The fall FanX 2019 is underway at the Salt Palace Convention Center. The first big ballroom appearance was at 2 p.m. featuring John Rhys-Davies of "Indiana Jones" and "Lord of the Rings" fame.

Before he appears in the Grand Ballroom, Rhys-Davies joined others in walking the red carpet in the foyer in front of the ballroom.

The red carpet was new to me and appeared to take the place of the press conferences that FanX had put on in the past.

Things I liked about the red carpet:

  • It was a fun change of pace from the press conferences. Sitting under a stage can be stodgy at times. The red carpet injected some energy into the proceedings as celebrities were each able to get their turn strolling before fans.
  • The celebrities got their own 1-on-1 experience with the fans and the media. In past years, the celebrities would usually be introduced on stage and then placed at a table where they may or may not be interviewed by reporters. With the red carpet, every actor spent a couple minutes answering questions. 
  • All the reporters got the same responses from the celebrities, but at least there wasn't a table separating the groups.
  • The prominence of the actors seemed higher than usual. This is not a slight on previous celebrities, but it was great to have a moment with performers of the caliber of Davies or Pearl Mackie of "Doctor Who." It seems a step up from the past, although it was fun to see familiar faces like voice actors Jess Harnell and Billy West.
  • FanX continued its celebration of artistic creations. In years past, the press conference introduces an artist or a piece of work that celebrates pop culture (such as Lego art). This year was no different as there was a giant custom Hulk statue on the red carpet.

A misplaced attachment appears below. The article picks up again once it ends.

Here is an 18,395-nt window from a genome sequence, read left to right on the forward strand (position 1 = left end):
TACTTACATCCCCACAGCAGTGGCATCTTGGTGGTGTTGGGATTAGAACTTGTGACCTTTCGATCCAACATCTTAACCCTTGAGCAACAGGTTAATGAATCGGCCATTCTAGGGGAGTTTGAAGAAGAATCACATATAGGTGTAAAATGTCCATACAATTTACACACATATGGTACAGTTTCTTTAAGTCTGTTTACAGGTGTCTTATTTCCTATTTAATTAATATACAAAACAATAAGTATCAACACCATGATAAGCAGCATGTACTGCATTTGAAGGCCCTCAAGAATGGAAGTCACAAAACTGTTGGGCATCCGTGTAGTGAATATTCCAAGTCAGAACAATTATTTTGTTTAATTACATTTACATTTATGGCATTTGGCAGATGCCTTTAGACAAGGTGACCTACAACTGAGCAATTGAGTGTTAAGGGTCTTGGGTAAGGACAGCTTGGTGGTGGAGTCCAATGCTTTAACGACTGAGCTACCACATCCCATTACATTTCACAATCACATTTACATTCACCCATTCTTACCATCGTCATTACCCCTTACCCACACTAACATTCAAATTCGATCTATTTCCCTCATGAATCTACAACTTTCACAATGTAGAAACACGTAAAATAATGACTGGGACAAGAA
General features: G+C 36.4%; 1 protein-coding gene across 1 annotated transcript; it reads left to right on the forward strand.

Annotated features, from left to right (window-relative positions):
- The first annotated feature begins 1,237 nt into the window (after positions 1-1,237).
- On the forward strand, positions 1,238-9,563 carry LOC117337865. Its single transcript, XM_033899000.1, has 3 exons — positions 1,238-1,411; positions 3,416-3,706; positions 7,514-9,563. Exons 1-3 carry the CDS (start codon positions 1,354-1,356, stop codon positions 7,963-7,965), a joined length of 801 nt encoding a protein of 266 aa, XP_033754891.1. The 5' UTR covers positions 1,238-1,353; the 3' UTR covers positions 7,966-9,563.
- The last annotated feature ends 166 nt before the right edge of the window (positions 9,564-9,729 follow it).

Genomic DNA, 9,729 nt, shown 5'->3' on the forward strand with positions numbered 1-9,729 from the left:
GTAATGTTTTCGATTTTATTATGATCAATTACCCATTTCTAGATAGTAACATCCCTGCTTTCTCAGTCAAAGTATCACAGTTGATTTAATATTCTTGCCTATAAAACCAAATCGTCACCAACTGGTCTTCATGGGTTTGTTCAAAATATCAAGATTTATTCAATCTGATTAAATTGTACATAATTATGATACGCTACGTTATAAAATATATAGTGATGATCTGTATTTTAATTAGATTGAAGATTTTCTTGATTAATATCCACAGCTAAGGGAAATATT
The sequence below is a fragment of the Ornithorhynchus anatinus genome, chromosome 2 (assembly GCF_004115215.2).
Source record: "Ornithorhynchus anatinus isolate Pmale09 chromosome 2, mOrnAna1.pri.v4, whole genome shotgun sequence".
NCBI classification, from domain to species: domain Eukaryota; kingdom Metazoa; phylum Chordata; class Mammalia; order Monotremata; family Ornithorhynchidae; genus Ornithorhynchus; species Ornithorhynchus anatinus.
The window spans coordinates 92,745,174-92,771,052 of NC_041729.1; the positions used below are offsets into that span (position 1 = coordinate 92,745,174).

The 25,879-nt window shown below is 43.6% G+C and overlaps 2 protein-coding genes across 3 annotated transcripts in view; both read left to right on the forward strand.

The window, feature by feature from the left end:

• There was some separation between the reporters and the fans. At some past press conferences, reporters usually sat with the fans. The fans would often cheer or laugh when appropriate for a general audience — but that's something that most reporters don't do. Reporters generally try to stay professional and cheering along seems inappropriate in many cases. With the red carpet, the reporters were off to the side and able to ask questions while the fans were in front of the red carpet to give the celebrities their due.

Things about the red carpet that make you go hmmm:

  • It was loud at times to the point where it was hard to hear some of the celebrities' responses. The room wasn't overly loud — it was just a big room with a decent-sized crowd with occasional music.
  • The pacing of the celebrities' appearances. Apparently, the process was fairly brisk at first, but then there were some moderate delays as it took some celebrities a little longer to arrive.
  • There may have been too many objects scattered on the carpet. In addition to the Hulk statue, there were also commercially made statues of superheroes like Batman, Han Solo frozen in carbonite, etc. It seemed a little too cluttered to me, although the celebrities appeared to enjoy interacting with the Hulk statue.
  • Red carpets are an artifice deployed to invoke the myth of Hollywood. However, most red carpets have a legitimate purpose — to provide a path for the stars to take from the street to the entrance of the venue. In this case, that purpose was missing from the FanX red carpet, unless celebrities were really interested in walking between the women's room and the men's room in front of the ballroom.

Ultimately, I think the red carpet experience was a nice change to FanX. I didn't see the FanX creators, which was a bit of a bummer, but I also didn't feel compelled to try to find some greater meaning to what was going on. Most people are at FanX to celebrate pop culture and to meet some of their heroes.

On with the show.